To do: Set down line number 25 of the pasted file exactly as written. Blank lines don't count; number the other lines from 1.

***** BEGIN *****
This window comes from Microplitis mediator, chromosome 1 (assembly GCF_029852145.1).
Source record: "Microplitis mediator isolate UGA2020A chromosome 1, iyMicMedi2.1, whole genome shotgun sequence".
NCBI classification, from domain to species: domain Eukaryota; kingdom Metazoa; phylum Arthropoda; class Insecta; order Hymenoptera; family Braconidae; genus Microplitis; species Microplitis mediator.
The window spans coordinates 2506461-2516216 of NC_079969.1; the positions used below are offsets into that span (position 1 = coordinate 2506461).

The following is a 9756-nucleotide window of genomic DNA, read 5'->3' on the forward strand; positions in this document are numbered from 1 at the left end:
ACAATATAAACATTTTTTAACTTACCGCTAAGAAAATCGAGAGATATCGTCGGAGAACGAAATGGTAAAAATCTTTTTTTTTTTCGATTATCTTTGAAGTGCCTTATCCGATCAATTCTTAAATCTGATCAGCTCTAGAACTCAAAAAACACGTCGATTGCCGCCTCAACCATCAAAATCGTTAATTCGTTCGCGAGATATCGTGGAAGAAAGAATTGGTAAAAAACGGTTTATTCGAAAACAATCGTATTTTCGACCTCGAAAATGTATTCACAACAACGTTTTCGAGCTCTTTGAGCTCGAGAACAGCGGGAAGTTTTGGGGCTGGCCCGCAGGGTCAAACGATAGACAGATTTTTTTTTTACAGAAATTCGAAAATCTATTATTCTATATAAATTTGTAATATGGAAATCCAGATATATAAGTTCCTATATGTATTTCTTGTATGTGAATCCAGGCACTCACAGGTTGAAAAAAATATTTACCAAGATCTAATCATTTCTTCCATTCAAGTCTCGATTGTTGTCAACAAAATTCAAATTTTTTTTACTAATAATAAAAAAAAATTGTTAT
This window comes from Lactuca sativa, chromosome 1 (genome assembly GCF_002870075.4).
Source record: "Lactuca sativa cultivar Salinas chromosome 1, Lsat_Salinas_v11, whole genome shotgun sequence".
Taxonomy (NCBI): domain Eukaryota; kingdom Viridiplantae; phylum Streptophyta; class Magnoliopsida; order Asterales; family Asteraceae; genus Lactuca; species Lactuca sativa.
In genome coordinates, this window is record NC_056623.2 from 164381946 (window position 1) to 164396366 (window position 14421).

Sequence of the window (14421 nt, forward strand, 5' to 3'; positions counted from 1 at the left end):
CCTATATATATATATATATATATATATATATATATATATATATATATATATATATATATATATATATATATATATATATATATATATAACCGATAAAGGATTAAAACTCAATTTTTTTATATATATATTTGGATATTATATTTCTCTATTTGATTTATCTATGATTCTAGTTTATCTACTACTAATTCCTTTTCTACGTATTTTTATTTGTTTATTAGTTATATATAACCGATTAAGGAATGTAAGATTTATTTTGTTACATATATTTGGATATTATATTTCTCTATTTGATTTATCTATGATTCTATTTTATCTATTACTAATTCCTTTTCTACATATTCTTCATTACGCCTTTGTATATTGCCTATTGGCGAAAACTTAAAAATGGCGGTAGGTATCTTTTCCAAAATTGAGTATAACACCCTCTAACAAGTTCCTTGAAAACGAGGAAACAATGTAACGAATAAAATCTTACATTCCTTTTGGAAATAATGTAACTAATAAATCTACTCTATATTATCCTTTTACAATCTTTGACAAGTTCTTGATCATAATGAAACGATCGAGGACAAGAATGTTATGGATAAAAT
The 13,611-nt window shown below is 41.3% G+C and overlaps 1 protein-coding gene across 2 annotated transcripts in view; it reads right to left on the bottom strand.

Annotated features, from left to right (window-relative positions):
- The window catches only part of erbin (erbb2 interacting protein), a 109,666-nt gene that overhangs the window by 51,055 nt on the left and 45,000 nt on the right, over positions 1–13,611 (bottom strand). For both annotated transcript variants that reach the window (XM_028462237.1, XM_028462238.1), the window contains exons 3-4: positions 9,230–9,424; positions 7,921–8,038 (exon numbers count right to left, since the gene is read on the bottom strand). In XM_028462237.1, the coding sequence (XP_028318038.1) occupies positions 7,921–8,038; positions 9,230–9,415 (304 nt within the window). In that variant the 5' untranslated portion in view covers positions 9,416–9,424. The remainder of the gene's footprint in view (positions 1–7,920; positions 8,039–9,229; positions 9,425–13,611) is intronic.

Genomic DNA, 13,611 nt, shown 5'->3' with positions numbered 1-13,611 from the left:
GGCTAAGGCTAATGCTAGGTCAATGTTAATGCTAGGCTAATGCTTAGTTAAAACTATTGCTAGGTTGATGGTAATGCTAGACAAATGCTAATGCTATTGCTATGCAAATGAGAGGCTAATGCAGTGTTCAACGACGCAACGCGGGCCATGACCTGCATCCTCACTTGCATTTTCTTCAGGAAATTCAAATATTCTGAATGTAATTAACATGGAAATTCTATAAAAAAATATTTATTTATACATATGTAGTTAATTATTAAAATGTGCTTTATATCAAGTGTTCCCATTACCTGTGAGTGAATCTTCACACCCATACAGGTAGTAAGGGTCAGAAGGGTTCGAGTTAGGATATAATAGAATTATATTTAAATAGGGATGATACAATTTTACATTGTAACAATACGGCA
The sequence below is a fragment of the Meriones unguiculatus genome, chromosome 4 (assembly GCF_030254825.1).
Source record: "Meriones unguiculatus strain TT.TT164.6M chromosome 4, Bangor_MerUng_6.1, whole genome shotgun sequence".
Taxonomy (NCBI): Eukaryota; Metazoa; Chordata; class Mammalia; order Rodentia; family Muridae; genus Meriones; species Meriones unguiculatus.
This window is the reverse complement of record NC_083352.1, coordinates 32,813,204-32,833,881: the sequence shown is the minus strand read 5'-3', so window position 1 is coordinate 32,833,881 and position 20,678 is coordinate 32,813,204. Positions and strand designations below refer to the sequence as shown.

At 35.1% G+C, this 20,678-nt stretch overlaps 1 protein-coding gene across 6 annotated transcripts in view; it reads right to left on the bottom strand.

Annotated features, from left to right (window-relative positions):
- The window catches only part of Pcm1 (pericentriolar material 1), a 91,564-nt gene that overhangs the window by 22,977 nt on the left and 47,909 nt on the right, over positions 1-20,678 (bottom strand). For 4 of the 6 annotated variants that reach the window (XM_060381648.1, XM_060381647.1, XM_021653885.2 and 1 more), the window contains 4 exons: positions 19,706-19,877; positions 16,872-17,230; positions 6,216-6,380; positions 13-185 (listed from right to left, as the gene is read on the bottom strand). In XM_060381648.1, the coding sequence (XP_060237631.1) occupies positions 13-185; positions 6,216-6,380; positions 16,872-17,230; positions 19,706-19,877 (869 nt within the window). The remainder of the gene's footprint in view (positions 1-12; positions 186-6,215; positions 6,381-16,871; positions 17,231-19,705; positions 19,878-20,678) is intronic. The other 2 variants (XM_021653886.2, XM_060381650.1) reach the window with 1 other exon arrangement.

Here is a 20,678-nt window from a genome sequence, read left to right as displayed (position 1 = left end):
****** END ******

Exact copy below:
Here is a 20,678-nt window from a genome sequence, read left to right as displayed (position 1 = left end):